Like any sequel, whether it be novel or film, there must be a discernible reason for its existence and a development to the world and characters that inhabit it. The Maze Runner: Scorch Trials feels like a bad neither of things, but merely, a film built around the development of one plot point.
The Maze Runner: Scorch Trials continues the journey of Thomas (Dylan O’Brien), Theresa (Kaya Scodelario), and the group of kids who escaped the maze; now they’re being hunted down by WCKD as a rampant virus ravages the scorched wasteland.
This film without a doubt has big consistency problems – characters seemingly move from mountains, to cities, to deserts in a flash; the film massively struggled to establish who is immune to the virus and who is not. All throughout characters in general had a constant state of uncertainty in their decisions and events were forced to happen for exposition purposes just as the first film. Not all is bad though, as we again get some neat twists and a few moments of intrigue from certain characters, but again, this film clenched onto many of the same issues that the first film had.
Dylan O’Brien again does a fine job as the basic hero, he has a bit of intensity in his performance and I honestly don’t feel comfortable faulting him considering he has some fairly bland material at times. Not much can be said for the other fairly standardized performances, I’ll say this, Rosa Salazar had trouble with line delivery.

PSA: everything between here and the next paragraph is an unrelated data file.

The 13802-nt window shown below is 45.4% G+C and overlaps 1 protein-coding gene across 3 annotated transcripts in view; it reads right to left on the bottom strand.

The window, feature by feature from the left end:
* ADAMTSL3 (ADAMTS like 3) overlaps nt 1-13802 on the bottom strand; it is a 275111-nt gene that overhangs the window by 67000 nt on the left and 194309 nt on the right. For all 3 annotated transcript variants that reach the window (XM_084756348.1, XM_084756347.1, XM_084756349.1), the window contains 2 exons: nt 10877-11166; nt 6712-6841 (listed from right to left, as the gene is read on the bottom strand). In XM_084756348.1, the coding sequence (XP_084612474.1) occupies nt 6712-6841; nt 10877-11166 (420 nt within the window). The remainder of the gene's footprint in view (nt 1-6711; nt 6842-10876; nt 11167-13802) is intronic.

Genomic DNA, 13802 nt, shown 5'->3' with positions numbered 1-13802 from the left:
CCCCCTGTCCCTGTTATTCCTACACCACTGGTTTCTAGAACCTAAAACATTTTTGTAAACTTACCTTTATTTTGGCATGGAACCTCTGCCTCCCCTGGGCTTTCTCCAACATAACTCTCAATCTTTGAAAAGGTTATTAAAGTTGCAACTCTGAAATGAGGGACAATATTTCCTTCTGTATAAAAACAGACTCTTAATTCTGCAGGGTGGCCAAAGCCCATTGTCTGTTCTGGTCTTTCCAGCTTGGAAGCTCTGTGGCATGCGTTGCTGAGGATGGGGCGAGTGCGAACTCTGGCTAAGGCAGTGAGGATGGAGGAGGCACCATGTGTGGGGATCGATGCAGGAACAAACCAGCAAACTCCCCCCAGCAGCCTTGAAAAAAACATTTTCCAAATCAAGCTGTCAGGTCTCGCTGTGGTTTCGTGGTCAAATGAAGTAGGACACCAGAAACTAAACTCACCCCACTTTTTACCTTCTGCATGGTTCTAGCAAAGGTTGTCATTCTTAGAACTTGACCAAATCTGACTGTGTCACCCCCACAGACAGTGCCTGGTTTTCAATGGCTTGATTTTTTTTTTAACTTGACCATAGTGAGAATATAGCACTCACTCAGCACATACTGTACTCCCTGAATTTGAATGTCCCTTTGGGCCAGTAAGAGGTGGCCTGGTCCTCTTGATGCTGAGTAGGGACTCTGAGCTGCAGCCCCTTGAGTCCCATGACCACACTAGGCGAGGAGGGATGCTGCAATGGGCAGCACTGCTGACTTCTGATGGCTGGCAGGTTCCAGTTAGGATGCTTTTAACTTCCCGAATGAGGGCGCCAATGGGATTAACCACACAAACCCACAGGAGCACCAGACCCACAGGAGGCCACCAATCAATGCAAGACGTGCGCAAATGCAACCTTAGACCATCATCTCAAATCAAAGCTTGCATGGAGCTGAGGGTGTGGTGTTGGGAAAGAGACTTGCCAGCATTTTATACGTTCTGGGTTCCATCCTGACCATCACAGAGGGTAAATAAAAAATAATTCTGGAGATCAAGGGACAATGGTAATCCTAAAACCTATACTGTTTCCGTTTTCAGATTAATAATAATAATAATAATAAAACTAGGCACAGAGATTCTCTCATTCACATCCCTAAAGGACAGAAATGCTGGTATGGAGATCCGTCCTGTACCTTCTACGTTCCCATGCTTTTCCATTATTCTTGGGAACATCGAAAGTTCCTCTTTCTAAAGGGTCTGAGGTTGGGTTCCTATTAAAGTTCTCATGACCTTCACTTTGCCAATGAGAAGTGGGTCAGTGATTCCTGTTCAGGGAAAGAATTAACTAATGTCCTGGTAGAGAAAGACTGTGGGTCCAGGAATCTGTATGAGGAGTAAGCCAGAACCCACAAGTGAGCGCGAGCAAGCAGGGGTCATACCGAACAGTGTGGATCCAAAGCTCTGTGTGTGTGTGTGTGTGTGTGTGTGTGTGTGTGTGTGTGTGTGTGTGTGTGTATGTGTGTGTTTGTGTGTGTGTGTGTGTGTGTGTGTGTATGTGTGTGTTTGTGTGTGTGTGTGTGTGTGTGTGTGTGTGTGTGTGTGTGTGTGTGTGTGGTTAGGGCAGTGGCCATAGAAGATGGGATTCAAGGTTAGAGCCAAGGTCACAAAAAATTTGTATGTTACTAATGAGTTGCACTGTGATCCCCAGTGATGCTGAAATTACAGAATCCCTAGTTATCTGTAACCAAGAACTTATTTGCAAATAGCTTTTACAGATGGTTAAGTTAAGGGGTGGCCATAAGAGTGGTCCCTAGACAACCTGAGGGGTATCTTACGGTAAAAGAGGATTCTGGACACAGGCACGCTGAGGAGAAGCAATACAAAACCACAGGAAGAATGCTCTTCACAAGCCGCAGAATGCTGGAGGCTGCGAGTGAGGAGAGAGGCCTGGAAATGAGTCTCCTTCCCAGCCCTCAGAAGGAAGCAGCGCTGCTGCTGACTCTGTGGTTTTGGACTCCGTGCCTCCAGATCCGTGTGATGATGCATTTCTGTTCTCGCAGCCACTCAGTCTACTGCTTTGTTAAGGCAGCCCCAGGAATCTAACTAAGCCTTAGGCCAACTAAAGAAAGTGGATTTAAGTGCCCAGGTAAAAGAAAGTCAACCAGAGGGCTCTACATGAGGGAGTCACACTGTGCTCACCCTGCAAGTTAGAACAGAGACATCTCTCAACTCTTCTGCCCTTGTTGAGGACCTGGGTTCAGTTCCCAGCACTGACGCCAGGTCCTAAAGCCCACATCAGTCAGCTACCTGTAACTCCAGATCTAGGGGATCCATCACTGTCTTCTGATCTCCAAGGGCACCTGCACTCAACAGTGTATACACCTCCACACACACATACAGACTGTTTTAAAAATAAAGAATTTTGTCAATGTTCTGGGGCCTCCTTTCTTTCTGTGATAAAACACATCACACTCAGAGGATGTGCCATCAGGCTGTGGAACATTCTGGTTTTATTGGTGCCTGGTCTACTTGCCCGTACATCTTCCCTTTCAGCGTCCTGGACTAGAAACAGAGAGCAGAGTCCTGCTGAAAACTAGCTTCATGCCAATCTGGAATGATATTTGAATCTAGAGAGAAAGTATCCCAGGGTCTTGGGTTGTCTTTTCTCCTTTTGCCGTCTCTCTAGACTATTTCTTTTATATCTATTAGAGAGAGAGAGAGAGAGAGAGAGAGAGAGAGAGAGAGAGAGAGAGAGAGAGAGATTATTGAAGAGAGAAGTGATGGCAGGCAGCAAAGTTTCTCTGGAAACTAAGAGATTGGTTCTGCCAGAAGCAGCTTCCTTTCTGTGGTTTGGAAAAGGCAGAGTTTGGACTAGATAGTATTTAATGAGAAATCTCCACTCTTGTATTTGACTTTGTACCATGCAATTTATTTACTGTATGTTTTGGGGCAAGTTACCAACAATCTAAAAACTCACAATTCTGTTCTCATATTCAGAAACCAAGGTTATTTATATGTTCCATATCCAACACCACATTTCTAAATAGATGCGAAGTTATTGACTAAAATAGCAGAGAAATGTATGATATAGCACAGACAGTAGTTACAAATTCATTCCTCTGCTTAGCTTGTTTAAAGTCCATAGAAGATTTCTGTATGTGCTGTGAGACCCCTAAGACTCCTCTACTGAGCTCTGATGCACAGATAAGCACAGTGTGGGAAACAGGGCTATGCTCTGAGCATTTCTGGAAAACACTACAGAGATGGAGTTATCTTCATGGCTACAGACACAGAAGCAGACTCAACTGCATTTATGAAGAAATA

Of the minor improvements that director Wes Ball has made, his visual cinematography sits on top – he has learnt some new tricks and manages to nicely blend real environments with CGI backdrops, one of the franchises most consistently impressive aspects. Visuals in general can get shaky, and while we are treated to some good parts and bad, the film ultimately stands in the middle range in terms of the visual to budget ratio.
The Maze Runner franchise is fine enough for a second watch, but not a third, perhaps if this series of films ends in a massively complex twist then I’ll have a greater respect for what it is trying to achieve, but as it stands it’s nothing to rave about. While not quite as fresh as the first film in the franchise, The Maze Runner: Scorch Trials has enough heat to keep audiences partially interested in what could happen next.